Korea’s confused about abortion too

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Korea’s confused about abortion too

Yang Sung-hee
The author is a columnist of the JoongAng Ilbo.

The U.S. Supreme Court last month overturned Roe vs. Wade, a landmark ruling that established the constitutional right to abortion in the United States in 1973. That sent a shockwave across the world. After the constitutional right to abortion is put in the hands of individual states, half of the 50 states in America are expected to outlaw or restrict abortion. Women found the move a decisive retreat in their reproductive rights. Global leaders voiced concerns.

Abortion is allowed across Europe as well as state-controlled China and Vietnam and Catholic countries like Ireland and Mexico. According to the U.S. Center for Reproductive Rights, as many as 50 states have changed their laws to allow greater access to abortion over the last 25 years. The ruling has been cheered by some and condemned by others, turning the United States of America into the Divided States of America over abortion.

In South Korea, abortion has been in limbo since the Constitutional Court in April 2019 found criminal persecution of abortion infringing on the self-determination rights of women. Although abortion no longer is a criminal act, there has been no replacement act since the National Assembly missed the Dec. 31, 2020 deadline to make one. Amid political indifference and irresponsibility, there are six related bills pending at the legislature. The conservative People Power Party (PPP) proposes abortion be restricted to six to 10 weeks into pregnancy, while the liberal Democratic Party (DP) and Justice Party (JP) want to completely ban anti-abortion laws or allow a choice to end pregnancy within 24 weeks.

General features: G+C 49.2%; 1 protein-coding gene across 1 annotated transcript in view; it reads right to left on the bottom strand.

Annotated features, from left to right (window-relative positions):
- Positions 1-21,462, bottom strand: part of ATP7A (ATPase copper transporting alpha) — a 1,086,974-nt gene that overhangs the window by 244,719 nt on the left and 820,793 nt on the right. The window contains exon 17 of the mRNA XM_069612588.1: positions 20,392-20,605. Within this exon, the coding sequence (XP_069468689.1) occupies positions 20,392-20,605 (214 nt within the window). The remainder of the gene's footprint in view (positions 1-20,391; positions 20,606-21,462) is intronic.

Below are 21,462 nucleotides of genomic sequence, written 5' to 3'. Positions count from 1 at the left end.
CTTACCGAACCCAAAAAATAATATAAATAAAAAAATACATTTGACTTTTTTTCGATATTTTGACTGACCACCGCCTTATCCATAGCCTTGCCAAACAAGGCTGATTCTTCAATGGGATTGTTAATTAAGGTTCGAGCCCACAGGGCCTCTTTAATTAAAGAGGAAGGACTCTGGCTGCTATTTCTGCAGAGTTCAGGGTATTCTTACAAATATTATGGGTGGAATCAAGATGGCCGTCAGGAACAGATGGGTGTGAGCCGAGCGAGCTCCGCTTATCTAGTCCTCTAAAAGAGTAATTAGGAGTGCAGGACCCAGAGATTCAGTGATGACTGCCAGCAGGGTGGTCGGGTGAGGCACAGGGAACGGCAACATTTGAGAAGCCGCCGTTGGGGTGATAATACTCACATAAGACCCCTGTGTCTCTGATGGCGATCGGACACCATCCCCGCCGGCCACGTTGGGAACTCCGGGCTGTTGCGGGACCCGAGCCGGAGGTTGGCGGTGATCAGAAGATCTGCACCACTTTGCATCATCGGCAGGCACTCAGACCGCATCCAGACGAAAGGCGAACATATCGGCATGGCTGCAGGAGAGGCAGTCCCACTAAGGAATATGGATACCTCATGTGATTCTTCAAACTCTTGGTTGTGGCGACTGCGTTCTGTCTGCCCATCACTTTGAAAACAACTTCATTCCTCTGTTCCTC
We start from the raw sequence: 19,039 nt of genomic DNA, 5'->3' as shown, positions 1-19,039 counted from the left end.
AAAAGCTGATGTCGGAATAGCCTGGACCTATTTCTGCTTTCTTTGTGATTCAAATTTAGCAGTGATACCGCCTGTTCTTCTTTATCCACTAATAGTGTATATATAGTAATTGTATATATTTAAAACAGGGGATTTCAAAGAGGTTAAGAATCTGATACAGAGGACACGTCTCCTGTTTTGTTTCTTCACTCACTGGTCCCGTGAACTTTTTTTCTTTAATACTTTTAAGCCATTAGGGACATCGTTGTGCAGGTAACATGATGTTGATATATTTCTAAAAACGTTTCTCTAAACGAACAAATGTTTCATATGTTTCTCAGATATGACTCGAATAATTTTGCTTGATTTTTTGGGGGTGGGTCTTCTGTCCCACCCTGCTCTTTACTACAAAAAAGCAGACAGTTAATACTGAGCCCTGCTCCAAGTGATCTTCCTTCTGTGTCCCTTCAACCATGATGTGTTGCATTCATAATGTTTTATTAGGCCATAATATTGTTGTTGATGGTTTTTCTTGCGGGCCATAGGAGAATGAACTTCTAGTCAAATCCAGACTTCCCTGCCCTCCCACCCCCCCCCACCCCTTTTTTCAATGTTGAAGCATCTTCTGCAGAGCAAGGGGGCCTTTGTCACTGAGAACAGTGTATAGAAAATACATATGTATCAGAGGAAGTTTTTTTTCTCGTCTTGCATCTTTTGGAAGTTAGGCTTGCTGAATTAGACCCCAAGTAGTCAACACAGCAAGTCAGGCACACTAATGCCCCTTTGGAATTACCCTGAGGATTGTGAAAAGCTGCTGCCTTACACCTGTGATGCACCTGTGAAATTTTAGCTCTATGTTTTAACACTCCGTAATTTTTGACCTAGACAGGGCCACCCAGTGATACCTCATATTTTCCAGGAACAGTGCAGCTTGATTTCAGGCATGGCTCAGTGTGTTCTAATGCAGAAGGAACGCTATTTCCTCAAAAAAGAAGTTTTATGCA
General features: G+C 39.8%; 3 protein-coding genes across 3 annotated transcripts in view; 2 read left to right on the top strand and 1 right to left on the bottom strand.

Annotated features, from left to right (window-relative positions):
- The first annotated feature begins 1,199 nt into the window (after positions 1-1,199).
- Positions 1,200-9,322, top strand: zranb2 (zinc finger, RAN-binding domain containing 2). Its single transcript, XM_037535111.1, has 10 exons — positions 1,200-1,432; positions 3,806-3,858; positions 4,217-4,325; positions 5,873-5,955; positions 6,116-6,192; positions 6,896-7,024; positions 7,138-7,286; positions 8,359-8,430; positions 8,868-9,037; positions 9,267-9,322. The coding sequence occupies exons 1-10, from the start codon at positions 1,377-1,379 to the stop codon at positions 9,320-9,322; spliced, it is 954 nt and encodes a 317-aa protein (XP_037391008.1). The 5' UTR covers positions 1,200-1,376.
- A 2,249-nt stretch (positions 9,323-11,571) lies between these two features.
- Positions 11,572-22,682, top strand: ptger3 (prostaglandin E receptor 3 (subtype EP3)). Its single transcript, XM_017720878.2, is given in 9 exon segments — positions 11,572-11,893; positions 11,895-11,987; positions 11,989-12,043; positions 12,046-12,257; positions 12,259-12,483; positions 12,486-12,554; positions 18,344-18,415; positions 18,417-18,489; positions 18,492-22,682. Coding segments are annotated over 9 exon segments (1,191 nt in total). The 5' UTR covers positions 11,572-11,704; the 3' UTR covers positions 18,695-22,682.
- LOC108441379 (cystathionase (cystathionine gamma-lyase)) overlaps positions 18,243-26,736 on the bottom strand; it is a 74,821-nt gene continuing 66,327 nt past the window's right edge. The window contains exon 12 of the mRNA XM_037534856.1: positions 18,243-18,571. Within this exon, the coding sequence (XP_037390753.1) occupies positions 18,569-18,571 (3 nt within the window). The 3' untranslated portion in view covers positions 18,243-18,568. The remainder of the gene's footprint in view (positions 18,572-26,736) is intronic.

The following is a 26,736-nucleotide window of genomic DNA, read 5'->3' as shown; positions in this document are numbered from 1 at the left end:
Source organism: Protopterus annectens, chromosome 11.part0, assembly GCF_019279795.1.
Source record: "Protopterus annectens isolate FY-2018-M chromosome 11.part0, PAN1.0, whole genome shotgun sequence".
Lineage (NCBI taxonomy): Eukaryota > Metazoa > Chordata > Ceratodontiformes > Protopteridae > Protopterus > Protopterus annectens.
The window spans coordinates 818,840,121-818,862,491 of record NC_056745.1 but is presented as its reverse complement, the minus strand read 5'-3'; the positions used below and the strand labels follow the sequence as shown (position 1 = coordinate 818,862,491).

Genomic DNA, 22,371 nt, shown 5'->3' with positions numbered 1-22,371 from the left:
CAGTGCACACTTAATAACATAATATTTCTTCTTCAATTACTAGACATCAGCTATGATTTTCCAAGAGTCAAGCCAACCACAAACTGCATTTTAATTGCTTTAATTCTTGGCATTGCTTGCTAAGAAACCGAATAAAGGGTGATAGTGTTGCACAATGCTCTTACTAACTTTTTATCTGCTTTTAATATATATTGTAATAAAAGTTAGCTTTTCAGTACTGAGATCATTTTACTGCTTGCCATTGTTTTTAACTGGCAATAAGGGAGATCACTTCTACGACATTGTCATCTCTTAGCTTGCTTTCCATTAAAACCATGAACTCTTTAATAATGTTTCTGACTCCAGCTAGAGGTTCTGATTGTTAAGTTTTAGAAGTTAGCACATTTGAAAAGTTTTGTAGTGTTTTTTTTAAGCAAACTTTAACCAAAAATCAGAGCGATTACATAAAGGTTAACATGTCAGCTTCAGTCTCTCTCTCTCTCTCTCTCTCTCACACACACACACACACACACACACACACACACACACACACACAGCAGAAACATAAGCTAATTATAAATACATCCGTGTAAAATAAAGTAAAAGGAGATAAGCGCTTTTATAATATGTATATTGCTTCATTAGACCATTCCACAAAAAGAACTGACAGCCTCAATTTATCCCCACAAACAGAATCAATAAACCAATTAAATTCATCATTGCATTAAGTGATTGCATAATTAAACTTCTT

Many people consider the conflict simply a battle between the right to life of the unborn and the right to self-determination of women. But the female community has been championing a scrapping of that dichotomy. Legal boundaries of abortion depend on the pregnancy period and the age of the fetus. But the female community argues that a fetus reliant on the mother should not be placed as being adversary to the mother.

Pregnancy and births should not become subject to state control, and reproductive rights are a part of the civilian rights of every woman. So, the state must respect the right of every woman to carry and deliver a child in a safe manner as much as the right not to carry or deliver a child in a safe manner. This is how abortion has become increasingly accepted among the strictest Catholic states.

The Constitutional Court in Korea wrote that the wellbeing of a pregnant woman translates into the wellbeing of the child she bears, and therefore their interests are the same. It agreed that if a mother chooses not to have a child due to undesirable conditions, it is still the best choice for the child. The Constitutional Court stipulated that adequate medical service and care is necessary before and after abortions. Amid a hiatus of related laws, consulting and information on abortion remains restricted. If abortion is delayed due to a lack of information, the mother is at risk. Underaged or disabled women are more exposed to such dangers.

Changes in the U.S could affect trends in Korea. The conservative religious community has welcomed the U.S. ruling. The women’s rights community fears a debate in the legislature could be restricted to the scope of pregnancy in terms of weeks.

In an interview with the JoongAng Sunday, Professor Kim Jung-hye of the Korean Women’s Development Institute said it is no longer desirable to create a punitive provision that has already lost effect. The question is who should be the judge of restricting abortion. She said that abortion based on a woman’s judgment should better be referred to the medical sector.

The responsibility for unplanned or unwanted pregnancies falls on both the man and woman. But a woman solely pays the physical, legal, moral and social price of abortion. Abortion is the centerpiece of the gender equality issue. If abortion is feared to lessen the respect for life, education on pregnancy prevention can be strengthened. To reduce abortions, our society must first offer a better environment to raise a child.
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